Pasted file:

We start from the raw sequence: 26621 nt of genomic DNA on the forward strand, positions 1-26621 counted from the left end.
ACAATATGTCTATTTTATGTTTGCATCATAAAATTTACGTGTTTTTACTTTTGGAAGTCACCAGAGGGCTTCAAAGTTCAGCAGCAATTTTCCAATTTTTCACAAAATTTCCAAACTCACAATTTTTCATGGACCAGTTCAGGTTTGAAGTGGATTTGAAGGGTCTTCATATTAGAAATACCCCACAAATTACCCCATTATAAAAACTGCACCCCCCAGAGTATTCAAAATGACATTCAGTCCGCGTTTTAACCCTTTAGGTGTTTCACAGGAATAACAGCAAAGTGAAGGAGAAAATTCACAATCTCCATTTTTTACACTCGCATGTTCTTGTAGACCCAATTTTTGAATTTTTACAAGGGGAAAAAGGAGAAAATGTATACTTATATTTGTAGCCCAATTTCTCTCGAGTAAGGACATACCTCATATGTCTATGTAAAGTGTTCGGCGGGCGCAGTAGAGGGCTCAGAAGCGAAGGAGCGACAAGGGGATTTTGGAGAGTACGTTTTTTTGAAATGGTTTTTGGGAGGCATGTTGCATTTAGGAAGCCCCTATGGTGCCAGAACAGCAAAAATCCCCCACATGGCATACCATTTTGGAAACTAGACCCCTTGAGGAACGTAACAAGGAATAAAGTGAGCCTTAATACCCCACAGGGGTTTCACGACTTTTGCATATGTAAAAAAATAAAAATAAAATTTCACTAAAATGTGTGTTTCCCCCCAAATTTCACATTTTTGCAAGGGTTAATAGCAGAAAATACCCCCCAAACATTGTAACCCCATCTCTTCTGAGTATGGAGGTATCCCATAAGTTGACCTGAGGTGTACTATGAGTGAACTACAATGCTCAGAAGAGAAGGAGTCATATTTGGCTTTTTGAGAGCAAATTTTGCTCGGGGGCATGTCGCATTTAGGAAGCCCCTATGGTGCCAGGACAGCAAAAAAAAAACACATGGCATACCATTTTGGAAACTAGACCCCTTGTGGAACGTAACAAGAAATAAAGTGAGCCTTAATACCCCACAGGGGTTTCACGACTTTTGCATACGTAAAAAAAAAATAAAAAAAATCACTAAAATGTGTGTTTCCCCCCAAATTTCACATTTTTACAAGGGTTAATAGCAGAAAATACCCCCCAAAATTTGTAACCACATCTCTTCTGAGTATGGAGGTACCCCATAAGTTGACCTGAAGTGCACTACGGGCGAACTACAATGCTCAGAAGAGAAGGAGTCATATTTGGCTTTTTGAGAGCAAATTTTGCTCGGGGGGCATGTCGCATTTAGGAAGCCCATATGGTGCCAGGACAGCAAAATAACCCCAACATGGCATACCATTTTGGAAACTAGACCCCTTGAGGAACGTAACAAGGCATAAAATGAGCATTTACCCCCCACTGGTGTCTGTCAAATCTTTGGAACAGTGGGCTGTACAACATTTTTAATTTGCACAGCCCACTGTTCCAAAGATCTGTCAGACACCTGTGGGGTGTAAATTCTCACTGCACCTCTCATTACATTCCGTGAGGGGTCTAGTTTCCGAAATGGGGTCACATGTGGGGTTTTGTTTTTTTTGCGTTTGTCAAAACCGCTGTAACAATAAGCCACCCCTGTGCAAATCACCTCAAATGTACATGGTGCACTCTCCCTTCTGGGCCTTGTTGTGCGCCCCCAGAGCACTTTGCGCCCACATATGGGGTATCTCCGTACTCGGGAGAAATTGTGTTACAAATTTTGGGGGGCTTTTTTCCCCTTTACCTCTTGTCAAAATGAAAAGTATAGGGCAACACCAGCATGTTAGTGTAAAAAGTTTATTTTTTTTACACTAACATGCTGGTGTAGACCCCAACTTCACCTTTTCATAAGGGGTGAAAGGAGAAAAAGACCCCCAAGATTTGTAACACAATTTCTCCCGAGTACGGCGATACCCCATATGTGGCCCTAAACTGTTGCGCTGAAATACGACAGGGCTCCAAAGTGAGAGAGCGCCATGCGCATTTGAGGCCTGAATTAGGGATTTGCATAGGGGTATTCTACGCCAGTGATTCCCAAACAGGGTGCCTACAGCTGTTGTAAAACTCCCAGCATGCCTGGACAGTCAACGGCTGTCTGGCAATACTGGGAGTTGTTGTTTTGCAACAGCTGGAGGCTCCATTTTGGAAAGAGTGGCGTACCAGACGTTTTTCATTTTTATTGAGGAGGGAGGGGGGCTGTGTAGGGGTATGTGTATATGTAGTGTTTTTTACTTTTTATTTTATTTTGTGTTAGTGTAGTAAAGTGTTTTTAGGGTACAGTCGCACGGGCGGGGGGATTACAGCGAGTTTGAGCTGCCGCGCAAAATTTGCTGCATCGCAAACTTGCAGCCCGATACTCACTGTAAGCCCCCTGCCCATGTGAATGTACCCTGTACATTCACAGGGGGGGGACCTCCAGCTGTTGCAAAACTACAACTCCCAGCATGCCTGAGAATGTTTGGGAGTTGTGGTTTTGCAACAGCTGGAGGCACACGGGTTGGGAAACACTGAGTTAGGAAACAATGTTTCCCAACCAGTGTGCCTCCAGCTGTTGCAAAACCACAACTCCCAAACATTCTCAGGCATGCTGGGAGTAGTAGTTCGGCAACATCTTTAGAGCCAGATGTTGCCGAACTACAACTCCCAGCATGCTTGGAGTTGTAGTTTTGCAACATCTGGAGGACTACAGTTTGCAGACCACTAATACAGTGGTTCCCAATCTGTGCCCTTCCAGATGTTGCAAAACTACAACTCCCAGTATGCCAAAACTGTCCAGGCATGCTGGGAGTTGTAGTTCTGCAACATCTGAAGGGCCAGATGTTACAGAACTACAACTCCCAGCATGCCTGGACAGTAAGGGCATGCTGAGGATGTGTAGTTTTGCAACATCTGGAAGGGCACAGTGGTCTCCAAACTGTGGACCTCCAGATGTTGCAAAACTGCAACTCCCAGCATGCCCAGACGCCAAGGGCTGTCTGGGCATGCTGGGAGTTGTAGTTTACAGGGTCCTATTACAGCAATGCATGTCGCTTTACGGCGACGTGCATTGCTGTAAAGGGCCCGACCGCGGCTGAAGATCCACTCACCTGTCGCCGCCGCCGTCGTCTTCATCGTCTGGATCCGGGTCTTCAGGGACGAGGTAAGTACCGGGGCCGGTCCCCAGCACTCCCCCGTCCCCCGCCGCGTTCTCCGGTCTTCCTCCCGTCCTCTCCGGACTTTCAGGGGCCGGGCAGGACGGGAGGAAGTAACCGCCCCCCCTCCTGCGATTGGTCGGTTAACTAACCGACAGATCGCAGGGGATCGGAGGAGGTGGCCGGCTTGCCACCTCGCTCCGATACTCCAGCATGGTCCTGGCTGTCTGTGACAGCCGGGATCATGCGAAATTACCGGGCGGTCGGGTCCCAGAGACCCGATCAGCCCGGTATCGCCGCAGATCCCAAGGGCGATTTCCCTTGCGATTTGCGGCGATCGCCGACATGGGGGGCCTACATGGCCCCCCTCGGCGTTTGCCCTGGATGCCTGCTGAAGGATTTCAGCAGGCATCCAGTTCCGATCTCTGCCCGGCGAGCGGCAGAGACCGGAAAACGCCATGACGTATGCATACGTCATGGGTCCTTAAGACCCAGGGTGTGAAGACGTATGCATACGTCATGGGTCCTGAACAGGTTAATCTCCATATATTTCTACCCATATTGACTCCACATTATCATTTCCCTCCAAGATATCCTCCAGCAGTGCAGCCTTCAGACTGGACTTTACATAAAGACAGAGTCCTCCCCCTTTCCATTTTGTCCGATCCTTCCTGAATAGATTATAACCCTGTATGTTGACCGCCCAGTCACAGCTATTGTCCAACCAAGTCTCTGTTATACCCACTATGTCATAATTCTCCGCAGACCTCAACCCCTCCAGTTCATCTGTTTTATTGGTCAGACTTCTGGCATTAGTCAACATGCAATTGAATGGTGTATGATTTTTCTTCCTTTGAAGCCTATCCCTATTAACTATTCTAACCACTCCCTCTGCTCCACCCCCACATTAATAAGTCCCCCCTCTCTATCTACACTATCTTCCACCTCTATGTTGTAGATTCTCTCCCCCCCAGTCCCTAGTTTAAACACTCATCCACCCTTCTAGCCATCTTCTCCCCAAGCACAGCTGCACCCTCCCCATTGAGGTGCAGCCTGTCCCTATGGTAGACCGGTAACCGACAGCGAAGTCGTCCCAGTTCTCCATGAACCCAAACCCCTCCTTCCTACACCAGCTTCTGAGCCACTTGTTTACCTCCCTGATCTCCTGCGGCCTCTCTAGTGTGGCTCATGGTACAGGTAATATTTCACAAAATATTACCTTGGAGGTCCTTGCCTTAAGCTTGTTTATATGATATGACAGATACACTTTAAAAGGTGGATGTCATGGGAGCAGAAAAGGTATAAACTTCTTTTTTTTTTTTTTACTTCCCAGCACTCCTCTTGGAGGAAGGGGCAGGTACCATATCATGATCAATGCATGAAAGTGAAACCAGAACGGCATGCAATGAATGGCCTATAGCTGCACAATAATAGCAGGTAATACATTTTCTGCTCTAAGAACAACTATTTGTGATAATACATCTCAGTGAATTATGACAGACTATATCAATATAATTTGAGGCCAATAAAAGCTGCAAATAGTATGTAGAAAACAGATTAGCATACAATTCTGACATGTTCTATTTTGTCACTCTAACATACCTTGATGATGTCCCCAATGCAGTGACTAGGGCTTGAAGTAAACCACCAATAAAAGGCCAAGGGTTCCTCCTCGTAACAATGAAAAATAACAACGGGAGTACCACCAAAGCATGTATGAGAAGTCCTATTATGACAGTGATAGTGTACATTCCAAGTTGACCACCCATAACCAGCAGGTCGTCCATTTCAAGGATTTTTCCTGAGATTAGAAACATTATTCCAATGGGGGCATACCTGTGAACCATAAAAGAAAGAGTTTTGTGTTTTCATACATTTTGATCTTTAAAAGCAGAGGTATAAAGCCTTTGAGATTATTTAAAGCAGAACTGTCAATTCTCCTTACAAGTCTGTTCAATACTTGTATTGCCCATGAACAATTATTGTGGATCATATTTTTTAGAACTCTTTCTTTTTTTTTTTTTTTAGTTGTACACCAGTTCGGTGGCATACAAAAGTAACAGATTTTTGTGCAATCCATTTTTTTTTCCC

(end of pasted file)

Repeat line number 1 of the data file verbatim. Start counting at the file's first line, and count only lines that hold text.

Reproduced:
We start from the raw sequence: 26621 nt of genomic DNA on the forward strand, positions 1-26621 counted from the left end.